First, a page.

The Application for Approval of Research Protocol and Document Review is a prescribed form that allows for the institution to review and approve conduct of the research project at University Health facilities or involving patients. Appropriate department and administrative approval ensures that the institution is advised of the research project, that proper training of research staff has been completed and that formal contracts and agreements are executed according to institutional policies.
All research policies concerning the protection of human research subjects, clinical trials, research privacy, and research integrity are available for review on the UH intranet site.
Administrative approval by University Health is granted when all study documents have been received and the research application is complete (all signatures obtained). This includes receipt of IRB approval.
The Research Administration Office will contact the researcher directly to notify him or her that administrative approval has been granted.
Approval to conduct your research will require designation of a principal investigator (PI) or co-PI who is a current member of the active medical staff or an employee. The PI will be the responsible for the conduct and supervision of all research-related activities concerning the project.
A new University Health research application form will not need to be submitted to the Research Administration Office unless the revised study protocol affects other departments (e.g. lab work added, chest x-ray added, enrolling subjects in other clinics).
The IRB will need to be notified of any changes to previously approved information including any changes to the study protocol, consent form, advertisements, investigator’s brochure, study personnel/staff changes.
The researcher will need to sign and submit a revised research application form to the Research Administration Office for review and approval along with the revised contract and/or study budget for negotiation with the study sponsor.
Joint Commission standards and University Health policy require that informed consent forms (ICF) are part of the patient's medical record. Obtaining informed consent is a basic ethical obligation and a legal requirement for researchers. A signed copy shall be maintained in the patient's official medical record.
ICFs are scanned and filed in the "administrative" section of the EMR under Procedural consents. ICFs have to be attached to an encounter so if there was no encounter that day (research visit only) then the ICF is attached to the encounter with the closest date.
Affix the patient sticker to the study ICF and HIPAA authorization form to ensure the forms are maintained in the patient's medical record in HIM. Or, in addition to the patient's name on the ICF and authorization form—ensure at least two identifiers such as name, DOB or MRN are recorded on the forms. This ensures the correct ICF gets to the correct patient's medical record.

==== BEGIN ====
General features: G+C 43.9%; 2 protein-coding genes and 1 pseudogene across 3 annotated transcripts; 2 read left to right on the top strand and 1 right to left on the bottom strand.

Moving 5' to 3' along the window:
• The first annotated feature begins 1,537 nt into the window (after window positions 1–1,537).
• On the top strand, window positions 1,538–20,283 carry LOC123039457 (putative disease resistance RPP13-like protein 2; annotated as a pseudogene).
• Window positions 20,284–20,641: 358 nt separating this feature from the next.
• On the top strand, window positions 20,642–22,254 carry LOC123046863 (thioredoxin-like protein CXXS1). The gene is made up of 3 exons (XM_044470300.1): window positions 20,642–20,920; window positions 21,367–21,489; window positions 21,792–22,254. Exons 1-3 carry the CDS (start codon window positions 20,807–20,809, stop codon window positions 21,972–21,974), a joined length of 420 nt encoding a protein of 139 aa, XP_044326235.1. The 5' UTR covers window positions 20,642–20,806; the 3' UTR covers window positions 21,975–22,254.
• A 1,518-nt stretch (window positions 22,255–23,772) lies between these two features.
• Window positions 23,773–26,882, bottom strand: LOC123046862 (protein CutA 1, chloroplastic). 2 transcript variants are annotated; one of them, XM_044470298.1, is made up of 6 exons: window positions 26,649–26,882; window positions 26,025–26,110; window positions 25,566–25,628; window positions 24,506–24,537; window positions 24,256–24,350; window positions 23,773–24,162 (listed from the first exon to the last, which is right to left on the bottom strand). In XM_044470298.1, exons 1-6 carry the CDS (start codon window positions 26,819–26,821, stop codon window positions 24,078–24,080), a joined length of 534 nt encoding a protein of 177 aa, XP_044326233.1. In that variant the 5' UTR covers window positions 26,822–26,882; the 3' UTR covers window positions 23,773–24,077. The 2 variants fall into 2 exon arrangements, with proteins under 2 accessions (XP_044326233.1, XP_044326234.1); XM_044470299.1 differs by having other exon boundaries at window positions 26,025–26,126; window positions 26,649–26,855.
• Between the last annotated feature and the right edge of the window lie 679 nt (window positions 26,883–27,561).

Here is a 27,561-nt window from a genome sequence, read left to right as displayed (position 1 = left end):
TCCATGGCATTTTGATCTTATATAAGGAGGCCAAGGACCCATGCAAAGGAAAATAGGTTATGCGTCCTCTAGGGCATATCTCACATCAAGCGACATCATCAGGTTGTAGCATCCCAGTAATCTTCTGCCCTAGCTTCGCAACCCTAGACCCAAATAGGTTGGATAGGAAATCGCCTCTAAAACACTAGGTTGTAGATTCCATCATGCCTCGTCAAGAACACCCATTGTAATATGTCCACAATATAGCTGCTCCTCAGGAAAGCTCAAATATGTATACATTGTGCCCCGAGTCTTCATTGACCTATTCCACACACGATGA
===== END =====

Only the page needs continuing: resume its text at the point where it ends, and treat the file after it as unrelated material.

The consent form bar-code label must be affixed to the front page of signed informed consent forms and HIPAA authorization forms. This helps to ensure the signed ICFs and HIPAA authorizations are scanned into patients' EMR.
No, it is not a violation as HIPAA research authorization gives permission to do so.
Per federal regulations, a copy must be given to the study participant and a copy placed in the subject's official medical record. The researcher shall maintain the original signed version.
Keep in mind that the informed consent form must have IRB's stamp of approval.
The worksheet is a prescribed form that identifies the study expenses and revenues allocated for each funded research study that is sponsored by industry. This form should be completed and accompany the research application form for all industry sponsored clinical trials. This document may be obtained from the Research Administration Office.
As part of the submission of manuscripts, the International Committee of Medical Journal Editors (ICMJE) requires any clinical trial that prospectively collects data for a medical research intervention or health outcome research to be registered before enrollment of the first subject on an approved publicly accessible database (www.clinicaltrials.gov) in order for the study results to be published.
ICMJE Journals include: JAMA, New England Journal of Medicine and The Lancet.
More information is available at ICMJE.org
For sponsored research projects, University Health will request the sponsor to register the study as part of the contract process. For investigator-initiated projects, the Research Administration Office can assist you with this process before you start the study.
In addition to IRB review of all information to be shared with study participants, University Health has specific branding policies. Compliance with these policies ensures Public Relations reviews and approves all information, including for research, to maintain a consistent and positive image of the healthcare system. Public Relations shall review information that may be viewed or heard by study participants in the form of flyers, posters, newspaper ads, radio ads, etc. The review includes research projects conducted at Truman Medical Centers/University Health and those projects that may recruit potential participants at the healthcare system. Please contact the Research Administration Office for further details or to obtain guidance concerning these policies.
If a study participant is injured because of participation in an industry sponsor's clinical trial, University Health policy does not allow the institution to bill any third party insurers for the costs associated with a subject injury. UH does not want to violate Medicare Secondary Payer Rules, which state that it is against the law to bill a claim to Medicare when another payer agrees to pay if Medicare does not pay. And private insurers' subrogation rules may place TMC at risk for filing fraudulent claims as UH will not file false claims. In addition, the healthcare system feels it should not financially disadvantage a patient who volunteers to participate in a trial by having the patient pay copays or deductibles.